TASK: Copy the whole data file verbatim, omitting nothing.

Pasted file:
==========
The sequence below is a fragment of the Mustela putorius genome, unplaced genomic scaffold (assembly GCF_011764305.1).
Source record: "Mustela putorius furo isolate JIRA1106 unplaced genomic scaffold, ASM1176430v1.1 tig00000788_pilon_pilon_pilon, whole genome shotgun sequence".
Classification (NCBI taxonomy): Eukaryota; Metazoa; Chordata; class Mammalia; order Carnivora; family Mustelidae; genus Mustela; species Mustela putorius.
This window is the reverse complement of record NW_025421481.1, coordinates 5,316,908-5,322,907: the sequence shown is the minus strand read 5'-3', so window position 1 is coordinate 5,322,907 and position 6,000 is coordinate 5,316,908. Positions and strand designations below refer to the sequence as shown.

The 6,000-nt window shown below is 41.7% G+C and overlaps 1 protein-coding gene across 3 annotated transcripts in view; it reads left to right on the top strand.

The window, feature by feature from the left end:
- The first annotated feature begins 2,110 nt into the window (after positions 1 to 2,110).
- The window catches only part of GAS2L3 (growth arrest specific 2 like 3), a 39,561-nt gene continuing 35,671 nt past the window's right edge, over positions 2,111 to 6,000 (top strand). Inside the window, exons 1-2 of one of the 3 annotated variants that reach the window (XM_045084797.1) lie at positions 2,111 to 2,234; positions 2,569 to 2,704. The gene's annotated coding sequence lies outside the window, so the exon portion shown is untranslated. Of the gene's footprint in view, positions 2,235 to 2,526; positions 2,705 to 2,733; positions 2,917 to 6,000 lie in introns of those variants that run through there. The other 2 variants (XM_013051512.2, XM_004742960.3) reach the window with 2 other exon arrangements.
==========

The sequence below is a fragment of the Mustela putorius genome, unplaced genomic scaffold (assembly GCF_011764305.1).
Source record: "Mustela putorius furo isolate JIRA1106 unplaced genomic scaffold, ASM1176430v1.1 tig00000788_pilon_pilon_pilon, whole genome shotgun sequence".
Classification (NCBI taxonomy): Eukaryota; Metazoa; Chordata; class Mammalia; order Carnivora; family Mustelidae; genus Mustela; species Mustela putorius.
This window is the reverse complement of record NW_025421481.1, coordinates 5,316,908-5,322,907: the sequence shown is the minus strand read 5'-3', so window position 1 is coordinate 5,322,907 and position 6,000 is coordinate 5,316,908. Positions and strand designations below refer to the sequence as shown.

The 6,000-nt window shown below is 41.7% G+C and overlaps 1 protein-coding gene across 3 annotated transcripts in view; it reads left to right on the top strand.

The window, feature by feature from the left end:
- The first annotated feature begins 2,110 nt into the window (after positions 1 to 2,110).
- The window catches only part of GAS2L3 (growth arrest specific 2 like 3), a 39,561-nt gene continuing 35,671 nt past the window's right edge, over positions 2,111 to 6,000 (top strand). Inside the window, exons 1-2 of one of the 3 annotated variants that reach the window (XM_045084797.1) lie at positions 2,111 to 2,234; positions 2,569 to 2,704. The gene's annotated coding sequence lies outside the window, so the exon portion shown is untranslated. Of the gene's footprint in view, positions 2,235 to 2,526; positions 2,705 to 2,733; positions 2,917 to 6,000 lie in introns of those variants that run through there. The other 2 variants (XM_013051512.2, XM_004742960.3) reach the window with 2 other exon arrangements.